Evanston aldermen tonight are scheduled to consider a proposal to move public comment on non-agenda items to the end of City Council meetings.
The council now allocates up to 45 minutes early in each of its cablecast meetings for citizen comment — whether on matters that the council is scheduled to vote on that evening or any other city-government-related subject the speaker wants to talk about.
The proposed change is a result of a discussion at a special council meeting July 29 that was meant to focus on developing a vision for the city’s future.
During that session, Alderman Ann Rainey, 8th Ward, said all the public comment early in council meetings, combined with special presentations from city staff, mean that “the meeting just goes on and on.”
“By the time we get to city business, people are too tired, they have to go to the bathroom, they’re just not in the right frame of mind to conduct city business,” Rainey said.
“We had eight pages of agenda items” at the last meeting, Rainey added. “Some were very serious items, and many that didn’t get discussed should have been discussed.”
“I’m not opposed to citizen comment,” Rainey said, “but our meetings don’t start until too late.”
Alderman Coleen Burrus, 9th Ward, said, “Citizen comment should be tweaked.”
“When we have hot-button issues, people show up not completely informed and many comments are not relevant to what’s happening,” Burrus said. “Maybe we need to structure the meeting in a way to get information out about each issue before citizen comment starts about it.”
Alderman Melissa Wynne, 3rd Ward, said the citizen comment process is much improved over what it used to be.
“Now the mayor does call on [City Manager] Wally [Bobkiewicz] to correct things, much more so than in the past,” Wynne said.
“And,” she added, “the first four years I was on the council there was no time limit on citizen comment — we frequently didn’t start the regular meeting until after 11 p.m.”
Alderman Delores Holmes, 5th Ward, suggested encouraging people to offer their comments during council committee meetings. “That’s where we can give them more time to speak” and really discuss issues, Holmes said.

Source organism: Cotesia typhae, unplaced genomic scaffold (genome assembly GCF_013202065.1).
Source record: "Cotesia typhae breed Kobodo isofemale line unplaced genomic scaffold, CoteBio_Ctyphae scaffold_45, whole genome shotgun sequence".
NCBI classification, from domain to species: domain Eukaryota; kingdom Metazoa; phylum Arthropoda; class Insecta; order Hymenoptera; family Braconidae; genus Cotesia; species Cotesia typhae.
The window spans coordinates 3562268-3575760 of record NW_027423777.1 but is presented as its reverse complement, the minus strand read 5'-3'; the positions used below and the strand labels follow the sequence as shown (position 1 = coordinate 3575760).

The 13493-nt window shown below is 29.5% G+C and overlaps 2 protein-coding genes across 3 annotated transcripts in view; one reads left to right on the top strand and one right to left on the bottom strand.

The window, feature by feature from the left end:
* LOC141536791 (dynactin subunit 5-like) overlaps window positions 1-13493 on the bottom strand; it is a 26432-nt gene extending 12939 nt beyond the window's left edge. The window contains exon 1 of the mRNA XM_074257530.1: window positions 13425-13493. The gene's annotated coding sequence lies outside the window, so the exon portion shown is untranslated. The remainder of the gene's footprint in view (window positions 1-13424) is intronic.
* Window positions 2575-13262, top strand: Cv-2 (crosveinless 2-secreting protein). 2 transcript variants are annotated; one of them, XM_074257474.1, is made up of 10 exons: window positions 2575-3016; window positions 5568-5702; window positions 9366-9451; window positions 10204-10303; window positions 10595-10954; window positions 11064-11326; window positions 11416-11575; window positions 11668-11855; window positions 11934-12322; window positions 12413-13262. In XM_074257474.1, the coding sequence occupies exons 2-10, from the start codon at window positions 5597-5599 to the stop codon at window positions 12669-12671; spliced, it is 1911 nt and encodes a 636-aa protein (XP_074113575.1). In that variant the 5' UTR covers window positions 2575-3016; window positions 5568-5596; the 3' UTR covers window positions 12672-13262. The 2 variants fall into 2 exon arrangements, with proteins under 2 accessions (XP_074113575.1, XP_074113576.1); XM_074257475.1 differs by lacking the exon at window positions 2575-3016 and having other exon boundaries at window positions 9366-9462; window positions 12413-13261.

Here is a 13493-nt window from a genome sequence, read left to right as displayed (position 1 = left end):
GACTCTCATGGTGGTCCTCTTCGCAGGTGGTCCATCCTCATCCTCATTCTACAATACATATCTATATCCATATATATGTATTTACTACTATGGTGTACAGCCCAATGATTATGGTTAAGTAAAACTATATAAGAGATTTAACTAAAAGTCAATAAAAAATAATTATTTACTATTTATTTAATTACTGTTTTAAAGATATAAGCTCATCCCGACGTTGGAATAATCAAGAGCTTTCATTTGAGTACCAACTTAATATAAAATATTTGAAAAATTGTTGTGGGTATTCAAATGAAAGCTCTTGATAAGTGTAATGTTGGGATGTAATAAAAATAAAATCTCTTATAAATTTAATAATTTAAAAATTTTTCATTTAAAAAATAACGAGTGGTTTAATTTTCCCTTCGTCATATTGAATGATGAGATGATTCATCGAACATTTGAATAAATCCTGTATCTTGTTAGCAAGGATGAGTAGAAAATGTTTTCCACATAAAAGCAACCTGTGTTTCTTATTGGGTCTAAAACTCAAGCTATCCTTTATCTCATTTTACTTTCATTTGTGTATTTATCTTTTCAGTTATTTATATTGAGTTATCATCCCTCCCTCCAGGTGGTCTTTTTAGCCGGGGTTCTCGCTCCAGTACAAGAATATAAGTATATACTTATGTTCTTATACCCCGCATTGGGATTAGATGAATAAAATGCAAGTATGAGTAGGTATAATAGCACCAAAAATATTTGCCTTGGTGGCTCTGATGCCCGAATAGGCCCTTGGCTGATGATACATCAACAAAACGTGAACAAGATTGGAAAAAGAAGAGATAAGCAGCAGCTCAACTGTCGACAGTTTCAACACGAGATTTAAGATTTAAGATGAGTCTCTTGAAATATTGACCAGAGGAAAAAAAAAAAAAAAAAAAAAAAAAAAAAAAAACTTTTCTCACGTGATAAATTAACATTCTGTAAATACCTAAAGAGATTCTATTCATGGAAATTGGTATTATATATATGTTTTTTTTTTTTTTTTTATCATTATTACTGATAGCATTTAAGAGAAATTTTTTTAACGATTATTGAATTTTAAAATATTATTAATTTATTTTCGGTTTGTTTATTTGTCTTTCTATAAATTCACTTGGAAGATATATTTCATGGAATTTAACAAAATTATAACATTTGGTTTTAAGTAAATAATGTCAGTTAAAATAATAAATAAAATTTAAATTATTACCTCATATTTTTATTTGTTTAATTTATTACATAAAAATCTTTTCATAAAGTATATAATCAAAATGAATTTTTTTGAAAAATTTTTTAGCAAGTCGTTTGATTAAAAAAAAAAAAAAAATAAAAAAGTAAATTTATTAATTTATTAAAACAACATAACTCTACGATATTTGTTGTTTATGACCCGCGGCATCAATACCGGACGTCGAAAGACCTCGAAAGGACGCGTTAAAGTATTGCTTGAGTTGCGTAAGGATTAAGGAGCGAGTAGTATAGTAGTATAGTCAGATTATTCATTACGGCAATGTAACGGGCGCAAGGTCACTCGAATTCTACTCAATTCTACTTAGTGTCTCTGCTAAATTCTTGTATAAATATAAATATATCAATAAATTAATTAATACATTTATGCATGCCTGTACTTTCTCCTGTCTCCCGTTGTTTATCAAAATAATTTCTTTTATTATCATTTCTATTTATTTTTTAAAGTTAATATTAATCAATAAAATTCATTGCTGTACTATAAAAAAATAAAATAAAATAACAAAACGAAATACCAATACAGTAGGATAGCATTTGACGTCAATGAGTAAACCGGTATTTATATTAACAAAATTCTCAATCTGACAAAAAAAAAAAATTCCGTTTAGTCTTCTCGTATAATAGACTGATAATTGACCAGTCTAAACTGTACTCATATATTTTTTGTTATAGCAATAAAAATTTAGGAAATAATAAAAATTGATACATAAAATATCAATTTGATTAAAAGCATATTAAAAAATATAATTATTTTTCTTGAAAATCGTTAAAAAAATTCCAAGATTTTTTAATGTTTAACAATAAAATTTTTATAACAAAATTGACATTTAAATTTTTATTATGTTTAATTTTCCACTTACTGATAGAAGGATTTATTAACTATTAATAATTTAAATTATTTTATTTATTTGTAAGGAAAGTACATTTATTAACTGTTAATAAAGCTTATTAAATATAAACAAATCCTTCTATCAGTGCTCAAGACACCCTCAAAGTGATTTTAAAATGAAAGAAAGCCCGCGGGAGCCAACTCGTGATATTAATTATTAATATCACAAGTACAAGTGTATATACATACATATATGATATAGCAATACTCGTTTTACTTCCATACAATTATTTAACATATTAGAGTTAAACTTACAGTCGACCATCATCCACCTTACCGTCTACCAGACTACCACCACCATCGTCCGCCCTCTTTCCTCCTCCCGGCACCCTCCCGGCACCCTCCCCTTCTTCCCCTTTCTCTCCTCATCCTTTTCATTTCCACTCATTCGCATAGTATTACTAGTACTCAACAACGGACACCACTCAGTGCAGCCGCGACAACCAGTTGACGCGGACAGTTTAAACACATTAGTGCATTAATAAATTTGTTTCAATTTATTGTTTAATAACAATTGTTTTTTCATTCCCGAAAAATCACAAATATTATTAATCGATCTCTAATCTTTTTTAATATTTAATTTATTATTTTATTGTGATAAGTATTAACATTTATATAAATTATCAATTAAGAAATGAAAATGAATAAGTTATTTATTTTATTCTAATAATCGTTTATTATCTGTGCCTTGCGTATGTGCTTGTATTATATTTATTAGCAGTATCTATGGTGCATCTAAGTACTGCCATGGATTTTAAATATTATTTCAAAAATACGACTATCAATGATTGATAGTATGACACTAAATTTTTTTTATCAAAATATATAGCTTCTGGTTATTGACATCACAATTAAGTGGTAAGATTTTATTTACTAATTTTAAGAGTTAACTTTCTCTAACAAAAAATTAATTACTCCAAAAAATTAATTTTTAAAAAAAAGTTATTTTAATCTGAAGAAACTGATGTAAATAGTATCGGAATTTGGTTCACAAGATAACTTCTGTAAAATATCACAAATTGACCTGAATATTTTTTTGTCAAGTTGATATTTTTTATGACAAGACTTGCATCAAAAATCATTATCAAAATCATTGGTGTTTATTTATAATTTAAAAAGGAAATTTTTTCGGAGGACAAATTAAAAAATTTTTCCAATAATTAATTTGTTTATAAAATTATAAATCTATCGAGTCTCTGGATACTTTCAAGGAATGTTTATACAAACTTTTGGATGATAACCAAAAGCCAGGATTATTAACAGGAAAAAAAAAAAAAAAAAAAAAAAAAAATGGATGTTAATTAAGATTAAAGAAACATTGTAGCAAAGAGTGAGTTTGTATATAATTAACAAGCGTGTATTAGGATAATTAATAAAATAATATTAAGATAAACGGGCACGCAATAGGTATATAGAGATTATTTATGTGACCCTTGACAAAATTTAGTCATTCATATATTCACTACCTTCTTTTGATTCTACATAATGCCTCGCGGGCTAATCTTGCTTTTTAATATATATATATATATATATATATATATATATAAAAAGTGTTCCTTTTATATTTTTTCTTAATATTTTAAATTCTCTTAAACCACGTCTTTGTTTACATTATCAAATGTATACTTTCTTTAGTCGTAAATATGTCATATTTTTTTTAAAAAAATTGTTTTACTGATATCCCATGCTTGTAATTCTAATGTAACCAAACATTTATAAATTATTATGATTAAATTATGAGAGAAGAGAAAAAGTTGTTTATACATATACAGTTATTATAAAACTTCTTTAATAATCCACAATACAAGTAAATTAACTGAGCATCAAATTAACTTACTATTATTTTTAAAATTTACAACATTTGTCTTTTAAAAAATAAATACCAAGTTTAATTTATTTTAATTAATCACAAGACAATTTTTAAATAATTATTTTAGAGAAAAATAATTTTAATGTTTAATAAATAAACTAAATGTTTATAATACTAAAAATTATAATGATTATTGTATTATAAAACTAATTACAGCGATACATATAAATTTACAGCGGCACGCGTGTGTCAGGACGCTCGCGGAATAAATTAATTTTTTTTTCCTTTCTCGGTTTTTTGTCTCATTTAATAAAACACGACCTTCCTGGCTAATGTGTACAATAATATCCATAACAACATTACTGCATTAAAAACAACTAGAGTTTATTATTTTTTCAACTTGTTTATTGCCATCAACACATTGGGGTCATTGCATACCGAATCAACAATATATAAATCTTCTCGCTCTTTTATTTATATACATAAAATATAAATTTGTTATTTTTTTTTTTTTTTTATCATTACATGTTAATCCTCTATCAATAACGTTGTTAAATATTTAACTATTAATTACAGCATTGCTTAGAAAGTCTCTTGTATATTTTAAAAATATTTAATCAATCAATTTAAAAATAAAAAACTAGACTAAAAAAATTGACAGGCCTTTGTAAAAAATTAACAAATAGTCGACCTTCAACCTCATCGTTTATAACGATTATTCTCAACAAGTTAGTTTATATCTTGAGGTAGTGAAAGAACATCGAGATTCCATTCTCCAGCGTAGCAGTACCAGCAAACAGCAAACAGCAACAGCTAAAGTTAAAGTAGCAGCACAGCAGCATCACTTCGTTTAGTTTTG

Alderman Jane Grover, 7th Ward, said people come to speak at City Council meetings for a lot of different reasons. “Some just want to be heard, some want to influence our discussion, but many don’t know what is effective advocacy.”
“That requires being informed yourself,” Grover added, “We know when you don’t know a lot.”
Mayor Elizabeth Tisdahl said, “I think all of us believe that citizen comment is tremendously important. Yes, some people are not as informed as they need to be to be effective advocates, but there are a lot of citizens who know more than we do.”
Bobkiewicz said the council had discussed splitting public comment between agenda and non-agenda items in the past, but rejected that.
He said he has proposed that the council dispense with reading aloud the consent agenda at each meeting. With the full city council packet now available online, Bobkiewicz suggested, people can easily learn what’s being voted on.
But Rainey, who as the council’s longest-serving member gets the job of reading the consent agenda, said it’s important to say out loud what’s being voted on, and said the reading “only takes about 10 minutes.”
The proposal up for discussion at tonight’s 6 p.m. Rules Committee meeting would keep comments on agenda items at the start of council meetings, but move comments on non-agenda items to near the end — just before aldermen make their announcements during the call of the wards.